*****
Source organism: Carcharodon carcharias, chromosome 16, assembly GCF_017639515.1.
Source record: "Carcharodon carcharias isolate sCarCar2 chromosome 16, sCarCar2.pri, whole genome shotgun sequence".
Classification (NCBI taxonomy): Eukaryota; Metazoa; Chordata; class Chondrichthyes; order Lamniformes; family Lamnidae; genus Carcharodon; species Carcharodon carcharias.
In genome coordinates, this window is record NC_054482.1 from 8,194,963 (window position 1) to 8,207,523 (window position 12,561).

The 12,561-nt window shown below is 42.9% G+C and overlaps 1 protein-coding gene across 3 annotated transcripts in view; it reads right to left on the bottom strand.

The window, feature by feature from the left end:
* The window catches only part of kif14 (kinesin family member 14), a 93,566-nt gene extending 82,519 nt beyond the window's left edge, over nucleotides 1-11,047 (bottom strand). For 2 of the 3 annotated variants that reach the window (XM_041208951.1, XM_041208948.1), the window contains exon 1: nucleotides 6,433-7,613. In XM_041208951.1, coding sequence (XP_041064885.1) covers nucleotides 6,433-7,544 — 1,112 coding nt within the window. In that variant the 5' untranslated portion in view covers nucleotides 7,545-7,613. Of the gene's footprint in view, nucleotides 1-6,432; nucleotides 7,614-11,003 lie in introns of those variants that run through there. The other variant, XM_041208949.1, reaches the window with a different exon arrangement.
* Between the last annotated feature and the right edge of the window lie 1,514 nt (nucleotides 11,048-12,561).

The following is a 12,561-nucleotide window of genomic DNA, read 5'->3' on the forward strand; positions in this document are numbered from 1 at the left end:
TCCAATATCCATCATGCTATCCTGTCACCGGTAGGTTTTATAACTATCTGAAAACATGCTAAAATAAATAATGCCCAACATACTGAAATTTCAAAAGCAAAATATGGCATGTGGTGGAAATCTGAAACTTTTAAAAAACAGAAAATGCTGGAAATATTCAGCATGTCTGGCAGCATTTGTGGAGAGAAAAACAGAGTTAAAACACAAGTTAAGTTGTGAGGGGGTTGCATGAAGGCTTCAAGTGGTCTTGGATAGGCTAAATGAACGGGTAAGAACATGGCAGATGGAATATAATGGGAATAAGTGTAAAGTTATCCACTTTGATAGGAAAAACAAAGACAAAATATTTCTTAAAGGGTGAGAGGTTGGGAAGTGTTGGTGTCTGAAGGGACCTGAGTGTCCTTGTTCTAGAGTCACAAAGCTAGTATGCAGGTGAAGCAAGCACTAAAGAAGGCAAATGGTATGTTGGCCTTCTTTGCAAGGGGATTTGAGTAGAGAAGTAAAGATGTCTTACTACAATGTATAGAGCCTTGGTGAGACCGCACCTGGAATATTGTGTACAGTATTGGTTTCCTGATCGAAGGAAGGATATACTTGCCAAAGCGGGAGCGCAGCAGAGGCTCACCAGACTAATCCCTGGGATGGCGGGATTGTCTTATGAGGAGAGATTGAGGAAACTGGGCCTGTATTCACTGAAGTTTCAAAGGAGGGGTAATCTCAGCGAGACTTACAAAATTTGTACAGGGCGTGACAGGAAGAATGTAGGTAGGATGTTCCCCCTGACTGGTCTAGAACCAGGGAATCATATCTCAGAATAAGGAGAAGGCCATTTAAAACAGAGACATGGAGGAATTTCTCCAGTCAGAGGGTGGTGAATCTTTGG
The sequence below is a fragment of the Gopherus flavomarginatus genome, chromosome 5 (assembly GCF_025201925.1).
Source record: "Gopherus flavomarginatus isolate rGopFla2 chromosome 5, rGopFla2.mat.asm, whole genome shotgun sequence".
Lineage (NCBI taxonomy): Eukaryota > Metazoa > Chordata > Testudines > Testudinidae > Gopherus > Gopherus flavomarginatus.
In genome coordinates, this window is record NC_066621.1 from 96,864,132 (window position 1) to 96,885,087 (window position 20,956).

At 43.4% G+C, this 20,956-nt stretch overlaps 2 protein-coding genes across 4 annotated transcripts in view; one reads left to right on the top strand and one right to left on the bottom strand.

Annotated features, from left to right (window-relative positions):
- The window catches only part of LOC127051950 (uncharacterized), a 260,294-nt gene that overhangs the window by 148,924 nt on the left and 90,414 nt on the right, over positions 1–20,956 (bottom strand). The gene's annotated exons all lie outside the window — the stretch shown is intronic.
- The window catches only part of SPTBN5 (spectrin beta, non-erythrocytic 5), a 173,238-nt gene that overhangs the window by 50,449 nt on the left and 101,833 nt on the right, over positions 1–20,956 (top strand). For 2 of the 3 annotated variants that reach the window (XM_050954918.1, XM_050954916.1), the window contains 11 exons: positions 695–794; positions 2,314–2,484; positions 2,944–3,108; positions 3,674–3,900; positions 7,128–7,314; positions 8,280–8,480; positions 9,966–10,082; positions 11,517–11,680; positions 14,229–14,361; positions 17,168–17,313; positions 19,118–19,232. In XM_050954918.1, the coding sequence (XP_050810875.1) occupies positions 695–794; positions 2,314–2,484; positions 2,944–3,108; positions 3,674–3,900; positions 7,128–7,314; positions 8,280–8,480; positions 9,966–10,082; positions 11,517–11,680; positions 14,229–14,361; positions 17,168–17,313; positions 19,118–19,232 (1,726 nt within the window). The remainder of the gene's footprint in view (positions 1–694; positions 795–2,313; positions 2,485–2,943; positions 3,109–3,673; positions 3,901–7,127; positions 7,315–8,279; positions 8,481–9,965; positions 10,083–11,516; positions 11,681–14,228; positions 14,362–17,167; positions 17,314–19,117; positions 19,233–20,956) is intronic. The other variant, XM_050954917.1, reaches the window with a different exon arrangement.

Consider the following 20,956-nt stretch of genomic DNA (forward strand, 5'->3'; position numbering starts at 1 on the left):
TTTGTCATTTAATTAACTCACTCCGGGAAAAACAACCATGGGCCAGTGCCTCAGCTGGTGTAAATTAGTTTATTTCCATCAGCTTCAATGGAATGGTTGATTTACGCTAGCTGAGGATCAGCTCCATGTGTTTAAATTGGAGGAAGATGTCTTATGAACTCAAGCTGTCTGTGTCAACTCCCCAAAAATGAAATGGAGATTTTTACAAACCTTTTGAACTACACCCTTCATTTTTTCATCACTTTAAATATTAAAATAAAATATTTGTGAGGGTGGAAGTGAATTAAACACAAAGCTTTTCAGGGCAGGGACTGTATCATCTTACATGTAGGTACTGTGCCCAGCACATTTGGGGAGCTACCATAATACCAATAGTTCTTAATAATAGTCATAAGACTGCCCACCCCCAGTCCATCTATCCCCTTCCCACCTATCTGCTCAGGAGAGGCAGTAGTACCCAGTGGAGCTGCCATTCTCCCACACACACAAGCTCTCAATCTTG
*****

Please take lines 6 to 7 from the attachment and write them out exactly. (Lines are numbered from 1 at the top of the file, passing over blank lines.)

The window, feature by feature from the left end:
* The window catches only part of kif14 (kinesin family member 14), a 93,566-nt gene extending 82,519 nt beyond the window's left edge, over nucleotides 1-11,047 (bottom strand). For 2 of the 3 annotated variants that reach the window (XM_041208951.1, XM_041208948.1), the window contains exon 1: nucleotides 6,433-7,613. In XM_041208951.1, coding sequence (XP_041064885.1) covers nucleotides 6,433-7,544 — 1,112 coding nt within the window. In that variant the 5' untranslated portion in view covers nucleotides 7,545-7,613. Of the gene's footprint in view, nucleotides 1-6,432; nucleotides 7,614-11,003 lie in introns of those variants that run through there. The other variant, XM_041208949.1, reaches the window with a different exon arrangement.